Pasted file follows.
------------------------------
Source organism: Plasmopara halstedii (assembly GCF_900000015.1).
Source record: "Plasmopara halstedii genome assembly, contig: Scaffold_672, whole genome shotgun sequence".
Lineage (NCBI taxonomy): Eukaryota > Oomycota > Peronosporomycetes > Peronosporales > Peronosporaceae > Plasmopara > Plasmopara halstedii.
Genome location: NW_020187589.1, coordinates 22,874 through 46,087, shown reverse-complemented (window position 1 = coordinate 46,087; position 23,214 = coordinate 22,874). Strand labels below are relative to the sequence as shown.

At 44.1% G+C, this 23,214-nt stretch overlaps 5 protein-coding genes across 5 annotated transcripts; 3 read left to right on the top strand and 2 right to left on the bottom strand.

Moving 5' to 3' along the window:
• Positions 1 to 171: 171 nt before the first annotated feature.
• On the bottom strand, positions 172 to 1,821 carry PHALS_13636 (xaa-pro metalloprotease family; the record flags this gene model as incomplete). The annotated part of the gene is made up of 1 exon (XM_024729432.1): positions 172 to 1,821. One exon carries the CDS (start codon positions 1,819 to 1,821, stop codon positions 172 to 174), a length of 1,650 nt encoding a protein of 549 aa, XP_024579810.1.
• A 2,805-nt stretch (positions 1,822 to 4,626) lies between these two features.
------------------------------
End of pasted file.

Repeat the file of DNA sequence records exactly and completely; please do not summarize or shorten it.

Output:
Source organism: Plasmopara halstedii (assembly GCF_900000015.1).
Source record: "Plasmopara halstedii genome assembly, contig: Scaffold_672, whole genome shotgun sequence".
Lineage (NCBI taxonomy): Eukaryota > Oomycota > Peronosporomycetes > Peronosporales > Peronosporaceae > Plasmopara > Plasmopara halstedii.
Genome location: NW_020187589.1, coordinates 22,874 through 46,087, shown reverse-complemented (window position 1 = coordinate 46,087; position 23,214 = coordinate 22,874). Strand labels below are relative to the sequence as shown.

At 44.1% G+C, this 23,214-nt stretch overlaps 5 protein-coding genes across 5 annotated transcripts; 3 read left to right on the top strand and 2 right to left on the bottom strand.

Moving 5' to 3' along the window:
• Positions 1 to 171: 171 nt before the first annotated feature.
• On the bottom strand, positions 172 to 1,821 carry PHALS_13636 (xaa-pro metalloprotease family; the record flags this gene model as incomplete). The annotated part of the gene is made up of 1 exon (XM_024729432.1): positions 172 to 1,821. One exon carries the CDS (start codon positions 1,819 to 1,821, stop codon positions 172 to 174), a length of 1,650 nt encoding a protein of 549 aa, XP_024579810.1.
• A 2,805-nt stretch (positions 1,822 to 4,626) lies between these two features.